The quality of the bio-formulation is an important attribute that is taken care of by each unit. Soon after the distribution of the BRC kit, partners made efforts to build the capacity of staff and members of SHG involved in the production of bio-formulations. Initially, a meeting was held by the field staff with SHG to discuss the bio-formulations to be prepared and the raw materials required. Once the materials are aggregated, bio-formulations are prepared by SHG members under the supervision of field staff following the given set of procedures. Additional care was taken to avoid contamination during the fermentation period. Once the product is ready, it is stored in a plastic container.

 Management of BRCs

All the small-scale BRCs are run by SHGs. They contributed space for housing the unit and meeting the initial working capital. The members of SHGs meet, discuss and decide on the bio-formulations to be prepared for the current month. Based on the bio-formulations, work is divided and assigned to each member. The work assigned includes collecting raw materials like cow dung and cow urine, purchasing inputs from nearby markets, cleaning BRC tools, etc. A day will be finalised for the preparation. All the raw materials will be pooled in one place, and based on the procedure, everyone will be actively involved in the production process. In some of the BRCs, the cost involved in buying the inputs was paid by one member, which was later reimbursed once the product was sold. The members involved in the production process are paid. In some other BRCs, the costs required for the production were met by the funds pooled by the SHG members. After marketing the first batch of the products, each unit has generated enough funds to meet the working capital requirement.

Production of bio-formulations

The BRCs set up by the partners produced four kinds of bio-formulations namely i) soil fertility enhancers, ii) bio-formulation for treating seeds, iii) growth promoters and iv) bio-repellents. The table below gives the gist of various bio-formulations produced by the BRC units. Out of the 47 units initiated by 2021, 45 BRCs were functioning by December 2022.  Of the 45 BRCs, 26 were producing three or less than three bio-formulations; 14 BRCs were producing above 3 to 6 bio-formulations; two BRCs were producing above six bio-formulations. The maximum number of bio-formulations produced by one BRC was 17. The choice of bio-formulations was dependent on the local demand. Some of the bio-formulations like Jeevamrutham, Ghanajeevamrutham, Bakramruth and Waste decomposer were difficult to produce, as the volume required per farmer was quite high.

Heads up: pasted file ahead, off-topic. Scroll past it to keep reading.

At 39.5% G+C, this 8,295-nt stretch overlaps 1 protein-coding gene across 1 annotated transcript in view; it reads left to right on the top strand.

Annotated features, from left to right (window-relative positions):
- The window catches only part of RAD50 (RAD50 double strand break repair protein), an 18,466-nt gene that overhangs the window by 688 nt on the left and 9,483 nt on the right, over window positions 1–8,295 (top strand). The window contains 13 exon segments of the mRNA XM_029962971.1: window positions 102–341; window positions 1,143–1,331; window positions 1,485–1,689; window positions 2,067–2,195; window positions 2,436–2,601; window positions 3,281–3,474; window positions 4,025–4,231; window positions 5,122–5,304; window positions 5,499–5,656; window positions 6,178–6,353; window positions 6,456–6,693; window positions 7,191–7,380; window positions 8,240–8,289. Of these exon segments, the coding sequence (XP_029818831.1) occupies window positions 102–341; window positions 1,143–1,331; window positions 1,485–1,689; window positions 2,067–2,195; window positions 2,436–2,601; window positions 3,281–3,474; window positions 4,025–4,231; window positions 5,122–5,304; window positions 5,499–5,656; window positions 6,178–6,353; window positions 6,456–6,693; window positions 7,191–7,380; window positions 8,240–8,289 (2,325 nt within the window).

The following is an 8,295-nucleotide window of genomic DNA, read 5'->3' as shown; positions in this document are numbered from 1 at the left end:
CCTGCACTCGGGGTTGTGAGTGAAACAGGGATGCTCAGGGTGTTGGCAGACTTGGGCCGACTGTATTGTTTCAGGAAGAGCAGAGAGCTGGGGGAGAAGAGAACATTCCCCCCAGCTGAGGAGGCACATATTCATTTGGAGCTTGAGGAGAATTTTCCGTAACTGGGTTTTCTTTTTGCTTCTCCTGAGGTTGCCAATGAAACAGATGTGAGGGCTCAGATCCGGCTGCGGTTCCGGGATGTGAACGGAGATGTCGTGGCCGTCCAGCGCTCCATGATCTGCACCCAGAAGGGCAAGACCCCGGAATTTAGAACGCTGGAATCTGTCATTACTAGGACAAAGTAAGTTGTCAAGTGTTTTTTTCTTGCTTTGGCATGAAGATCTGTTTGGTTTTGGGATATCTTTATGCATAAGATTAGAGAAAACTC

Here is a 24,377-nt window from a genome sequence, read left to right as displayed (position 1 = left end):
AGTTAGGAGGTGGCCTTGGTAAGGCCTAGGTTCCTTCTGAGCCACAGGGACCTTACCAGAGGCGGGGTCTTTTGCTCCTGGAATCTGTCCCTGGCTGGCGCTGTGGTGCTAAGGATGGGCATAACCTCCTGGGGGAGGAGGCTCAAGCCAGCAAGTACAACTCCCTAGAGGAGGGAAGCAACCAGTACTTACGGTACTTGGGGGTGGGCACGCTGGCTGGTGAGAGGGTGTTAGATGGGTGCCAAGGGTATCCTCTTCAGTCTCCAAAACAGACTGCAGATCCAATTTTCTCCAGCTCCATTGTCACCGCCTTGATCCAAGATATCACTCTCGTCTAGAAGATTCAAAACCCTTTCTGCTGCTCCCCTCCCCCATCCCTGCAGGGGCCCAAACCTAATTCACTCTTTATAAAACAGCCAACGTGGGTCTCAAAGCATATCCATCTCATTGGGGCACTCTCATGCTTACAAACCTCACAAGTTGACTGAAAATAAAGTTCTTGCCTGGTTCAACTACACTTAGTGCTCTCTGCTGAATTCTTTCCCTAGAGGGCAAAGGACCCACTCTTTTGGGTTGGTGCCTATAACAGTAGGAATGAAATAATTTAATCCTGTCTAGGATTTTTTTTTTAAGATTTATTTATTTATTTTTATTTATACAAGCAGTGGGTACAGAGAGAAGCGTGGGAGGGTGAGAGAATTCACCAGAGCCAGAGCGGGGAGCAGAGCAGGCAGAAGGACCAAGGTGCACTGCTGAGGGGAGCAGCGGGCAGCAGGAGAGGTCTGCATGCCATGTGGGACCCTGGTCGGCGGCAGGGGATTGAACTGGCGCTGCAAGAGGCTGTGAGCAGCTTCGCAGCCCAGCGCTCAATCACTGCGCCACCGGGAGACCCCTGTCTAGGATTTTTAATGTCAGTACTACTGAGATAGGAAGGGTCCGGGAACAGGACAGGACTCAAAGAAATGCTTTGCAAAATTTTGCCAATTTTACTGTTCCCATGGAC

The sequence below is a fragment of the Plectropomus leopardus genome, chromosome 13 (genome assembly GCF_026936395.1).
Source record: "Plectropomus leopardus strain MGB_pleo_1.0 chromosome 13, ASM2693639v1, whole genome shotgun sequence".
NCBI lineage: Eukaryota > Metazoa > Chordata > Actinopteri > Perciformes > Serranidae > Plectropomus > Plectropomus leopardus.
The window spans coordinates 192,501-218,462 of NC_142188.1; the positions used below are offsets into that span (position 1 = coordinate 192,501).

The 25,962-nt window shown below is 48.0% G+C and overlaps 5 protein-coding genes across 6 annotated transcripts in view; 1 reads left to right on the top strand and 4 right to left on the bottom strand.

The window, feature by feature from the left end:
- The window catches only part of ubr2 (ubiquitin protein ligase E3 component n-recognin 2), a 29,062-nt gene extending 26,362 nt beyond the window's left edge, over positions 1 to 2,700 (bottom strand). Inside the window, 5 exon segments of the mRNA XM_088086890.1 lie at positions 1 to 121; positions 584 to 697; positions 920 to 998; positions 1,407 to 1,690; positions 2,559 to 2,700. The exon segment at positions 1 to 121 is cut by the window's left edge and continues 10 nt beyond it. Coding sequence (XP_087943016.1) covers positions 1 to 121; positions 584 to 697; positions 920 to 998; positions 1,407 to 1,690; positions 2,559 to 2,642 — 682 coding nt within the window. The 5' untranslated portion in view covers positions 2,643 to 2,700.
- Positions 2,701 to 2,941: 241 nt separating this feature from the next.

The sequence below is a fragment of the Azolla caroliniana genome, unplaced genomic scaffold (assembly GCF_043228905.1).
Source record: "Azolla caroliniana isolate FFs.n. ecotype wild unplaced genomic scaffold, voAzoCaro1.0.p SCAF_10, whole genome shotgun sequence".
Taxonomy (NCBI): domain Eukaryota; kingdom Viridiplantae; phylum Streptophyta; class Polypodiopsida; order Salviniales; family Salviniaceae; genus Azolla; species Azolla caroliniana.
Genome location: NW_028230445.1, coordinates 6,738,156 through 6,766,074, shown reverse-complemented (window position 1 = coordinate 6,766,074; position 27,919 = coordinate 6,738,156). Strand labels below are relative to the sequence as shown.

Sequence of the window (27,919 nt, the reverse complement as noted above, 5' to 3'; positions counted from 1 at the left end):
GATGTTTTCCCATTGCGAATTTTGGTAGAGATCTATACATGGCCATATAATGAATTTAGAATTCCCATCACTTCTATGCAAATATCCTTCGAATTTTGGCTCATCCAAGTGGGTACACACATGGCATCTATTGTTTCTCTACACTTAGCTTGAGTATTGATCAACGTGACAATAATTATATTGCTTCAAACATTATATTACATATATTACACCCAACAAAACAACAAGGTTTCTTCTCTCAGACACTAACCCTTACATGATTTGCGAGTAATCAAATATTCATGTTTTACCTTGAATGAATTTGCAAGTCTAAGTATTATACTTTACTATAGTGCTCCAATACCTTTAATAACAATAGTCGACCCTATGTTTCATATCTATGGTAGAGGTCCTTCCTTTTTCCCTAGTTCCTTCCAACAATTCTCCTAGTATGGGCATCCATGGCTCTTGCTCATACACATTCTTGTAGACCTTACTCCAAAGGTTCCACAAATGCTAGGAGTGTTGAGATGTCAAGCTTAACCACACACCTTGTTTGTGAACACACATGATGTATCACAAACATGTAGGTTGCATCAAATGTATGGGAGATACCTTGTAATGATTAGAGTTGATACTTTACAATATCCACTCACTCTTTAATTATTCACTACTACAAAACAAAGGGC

Table 1: Types of bio-formulations produced by the BRCs of partners
I Soil fertility enhancers IV Bio-repellents
1 Bakramruth 1 Agniastra
2 Jeevamrutham 2 Belastra
3 Ghanajeevamrutham 3 Brahmastra
4 Potash Sara (Powder) 4 Dashparni
5 Potash (Bael Tonic) 5 Handikhata
6 Shakti shali urea 6 Mahuastra
7 Amrit Jal 7 Mathastra
8 Waste Decomposer 8 Neem Extract
II Formulations for treating seeds 9 Neemastra
1    Beejamrutham 10 Nirgunistra
III Growth Promoters 11 Pranastra
1 Fish Tonic 12 Sarvakeetnashi
2 Sri Amrith 13 Sothastra
3 Trala Potash 14 Tulastra
4 Upla Amrit 15 Lamit

The data indicates seasonal trends in the production of different bio-formulations. Since most of the BRC units were started during late kharif and early rabi in 2021, production of bio-formulations started during early rabi. From the data, it is evident that most of the units started producing bio-formulations related to soil fertility enhancement in the pre-rabi season. When the sowing window opened, the bio-formulation used for seed treatment, i.e., Beejamrutham, was produced in limited quantities. Soon after the rabi sowing, production of bio-repellents started, which were used as preventive sprays to avert pest and disease incidence. Since the scope for summer crops is limited and cultivation is restricted to areas with assured irrigation, production of bio-formulations showed a declining trend in February, March, April, and May.

Marketing initiatives

The first preference was given to the group members for its utilisation. The surplus quantity was sold to the farmers in the same village and nearby villages.